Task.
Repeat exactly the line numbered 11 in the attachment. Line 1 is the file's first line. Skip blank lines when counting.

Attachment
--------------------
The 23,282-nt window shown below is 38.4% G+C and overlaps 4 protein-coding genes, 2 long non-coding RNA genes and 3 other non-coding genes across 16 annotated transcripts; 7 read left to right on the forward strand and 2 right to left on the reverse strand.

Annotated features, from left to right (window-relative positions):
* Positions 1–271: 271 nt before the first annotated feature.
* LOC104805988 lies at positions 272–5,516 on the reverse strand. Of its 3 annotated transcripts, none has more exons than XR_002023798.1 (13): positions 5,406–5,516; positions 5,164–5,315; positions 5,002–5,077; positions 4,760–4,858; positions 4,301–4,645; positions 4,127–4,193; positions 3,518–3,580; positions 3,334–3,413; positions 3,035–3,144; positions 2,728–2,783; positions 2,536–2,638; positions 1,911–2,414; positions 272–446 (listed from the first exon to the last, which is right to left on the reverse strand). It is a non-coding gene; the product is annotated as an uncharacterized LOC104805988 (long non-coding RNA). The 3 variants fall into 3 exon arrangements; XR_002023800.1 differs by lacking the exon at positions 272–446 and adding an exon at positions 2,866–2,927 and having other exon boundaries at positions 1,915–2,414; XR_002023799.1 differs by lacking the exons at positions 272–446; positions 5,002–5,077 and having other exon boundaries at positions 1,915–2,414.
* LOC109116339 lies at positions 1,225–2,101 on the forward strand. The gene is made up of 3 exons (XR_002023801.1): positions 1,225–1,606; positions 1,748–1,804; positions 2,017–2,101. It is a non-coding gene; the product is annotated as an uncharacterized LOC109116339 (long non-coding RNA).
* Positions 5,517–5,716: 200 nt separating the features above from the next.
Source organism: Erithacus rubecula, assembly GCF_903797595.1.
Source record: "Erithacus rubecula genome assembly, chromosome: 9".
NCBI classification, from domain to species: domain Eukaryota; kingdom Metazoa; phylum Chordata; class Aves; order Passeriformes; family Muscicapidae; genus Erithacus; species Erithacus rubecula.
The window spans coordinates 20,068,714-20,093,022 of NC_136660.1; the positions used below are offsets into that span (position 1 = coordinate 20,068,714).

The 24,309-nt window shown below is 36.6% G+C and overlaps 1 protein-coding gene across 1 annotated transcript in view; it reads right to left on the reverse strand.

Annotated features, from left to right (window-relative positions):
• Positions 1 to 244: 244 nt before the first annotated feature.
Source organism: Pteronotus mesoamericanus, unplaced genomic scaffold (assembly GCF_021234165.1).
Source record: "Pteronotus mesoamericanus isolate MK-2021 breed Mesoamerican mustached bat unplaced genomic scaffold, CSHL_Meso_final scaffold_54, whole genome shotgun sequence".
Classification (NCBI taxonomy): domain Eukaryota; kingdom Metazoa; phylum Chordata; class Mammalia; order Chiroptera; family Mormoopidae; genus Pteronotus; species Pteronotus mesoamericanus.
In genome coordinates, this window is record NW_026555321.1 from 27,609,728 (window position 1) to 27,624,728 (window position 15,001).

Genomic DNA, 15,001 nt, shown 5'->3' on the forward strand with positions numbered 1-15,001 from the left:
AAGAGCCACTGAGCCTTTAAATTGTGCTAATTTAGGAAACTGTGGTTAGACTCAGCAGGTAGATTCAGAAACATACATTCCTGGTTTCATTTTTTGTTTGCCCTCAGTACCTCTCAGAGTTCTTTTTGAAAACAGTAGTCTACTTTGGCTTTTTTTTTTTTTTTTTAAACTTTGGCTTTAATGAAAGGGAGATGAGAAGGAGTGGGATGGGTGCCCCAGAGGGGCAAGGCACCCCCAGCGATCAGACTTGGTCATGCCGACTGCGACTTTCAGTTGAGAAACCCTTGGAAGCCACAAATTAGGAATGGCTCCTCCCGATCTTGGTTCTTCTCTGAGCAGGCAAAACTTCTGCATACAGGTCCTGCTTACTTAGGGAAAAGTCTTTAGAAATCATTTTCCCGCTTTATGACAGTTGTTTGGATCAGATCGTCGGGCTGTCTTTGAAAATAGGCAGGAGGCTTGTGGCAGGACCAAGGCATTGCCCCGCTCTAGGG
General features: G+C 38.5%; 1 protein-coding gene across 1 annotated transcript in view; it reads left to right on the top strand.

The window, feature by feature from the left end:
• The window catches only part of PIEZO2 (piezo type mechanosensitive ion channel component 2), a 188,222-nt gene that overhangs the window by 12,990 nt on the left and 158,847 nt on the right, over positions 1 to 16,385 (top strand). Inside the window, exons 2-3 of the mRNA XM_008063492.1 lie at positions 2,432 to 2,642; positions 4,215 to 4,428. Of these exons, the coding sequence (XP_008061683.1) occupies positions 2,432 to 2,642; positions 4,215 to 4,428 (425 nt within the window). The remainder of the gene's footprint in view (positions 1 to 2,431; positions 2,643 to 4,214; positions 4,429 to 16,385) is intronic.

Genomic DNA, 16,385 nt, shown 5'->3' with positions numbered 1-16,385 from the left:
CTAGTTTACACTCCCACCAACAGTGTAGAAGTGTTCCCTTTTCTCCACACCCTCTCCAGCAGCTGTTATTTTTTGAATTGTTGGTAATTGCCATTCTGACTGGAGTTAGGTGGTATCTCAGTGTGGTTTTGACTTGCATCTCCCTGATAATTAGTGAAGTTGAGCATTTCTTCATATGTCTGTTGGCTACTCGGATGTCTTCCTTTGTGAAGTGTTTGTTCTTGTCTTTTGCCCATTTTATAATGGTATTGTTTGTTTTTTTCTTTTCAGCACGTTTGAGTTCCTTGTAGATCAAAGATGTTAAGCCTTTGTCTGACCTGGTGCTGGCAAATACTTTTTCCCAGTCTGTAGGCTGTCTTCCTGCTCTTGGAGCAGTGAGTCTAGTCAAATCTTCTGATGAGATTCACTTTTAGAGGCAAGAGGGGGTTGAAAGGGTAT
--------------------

The 24,309-nt window shown below is 36.6% G+C and overlaps 1 protein-coding gene across 1 annotated transcript in view; it reads right to left on the reverse strand.